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Thierry Henry-mania in this week’s L’Equipe Magazine

Get French Football News takes you through the highlights from L’Equipe Magazine’s 100 page special on French striker Thierry Henry, with interviews from all the influential individuals on the New York Red Bull man’s career as well as an extended conversation with Henry himself. 


Highlights from The interview: Thierry Henry

“I would not like that people love me for someone who I am not.”

On whether or not he has reached “a perfect form”…

“Collective perfection, I reached at Barca. It is not me who is saying that, it is the results. We won in 2009 all the competitions that we participated in. In modern football no team has ever achieved that. With Barca, we did it, what’s more by deploying possession football, constructive and not destructive, spectacular play… Maybe one day a club will do better in terms of titles per year, by winning 7 trophies in 7 competitions played. It could happen because there is no League Cup in Spain and we were therefore not able to compete in a seventh competition.”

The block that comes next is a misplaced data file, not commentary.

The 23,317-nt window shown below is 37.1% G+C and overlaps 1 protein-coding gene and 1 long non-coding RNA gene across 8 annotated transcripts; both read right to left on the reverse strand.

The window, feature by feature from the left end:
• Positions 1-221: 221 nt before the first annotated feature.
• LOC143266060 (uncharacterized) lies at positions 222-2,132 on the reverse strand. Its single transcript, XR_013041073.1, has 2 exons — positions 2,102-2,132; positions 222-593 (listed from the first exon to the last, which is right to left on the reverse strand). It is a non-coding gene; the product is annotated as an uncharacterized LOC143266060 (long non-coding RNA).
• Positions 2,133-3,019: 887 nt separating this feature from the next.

“But even during this extraordinary season, during which I played a lot, I feel that I could have individually done more. Each game, I messed up one situation, one action. So I was against the game. And individual perfection would be to stay placed, throughout the whole match, in the direction of the game. In this movement. And to repeat this without mistake, game after game. Individual perfection does not exist.”

On Barcelona’s style of play in 2009…

“I remember what Pep (Guardiola) used to tell us. He would never discuss the result, event before crucial dates. He would repeat: “We have an identity, we are the possessors of and we are responsible for this identity. I want us to say, whatever the score is it at the end of the match, that our Barca team plays football.” And “playing football” for Pep, for myself and for the other players in this team, means something great. And so playing [it], of course, is a joy.”

Is it fluidity you are referring to, what you call “being in the direction of the game”, that is the source of joy?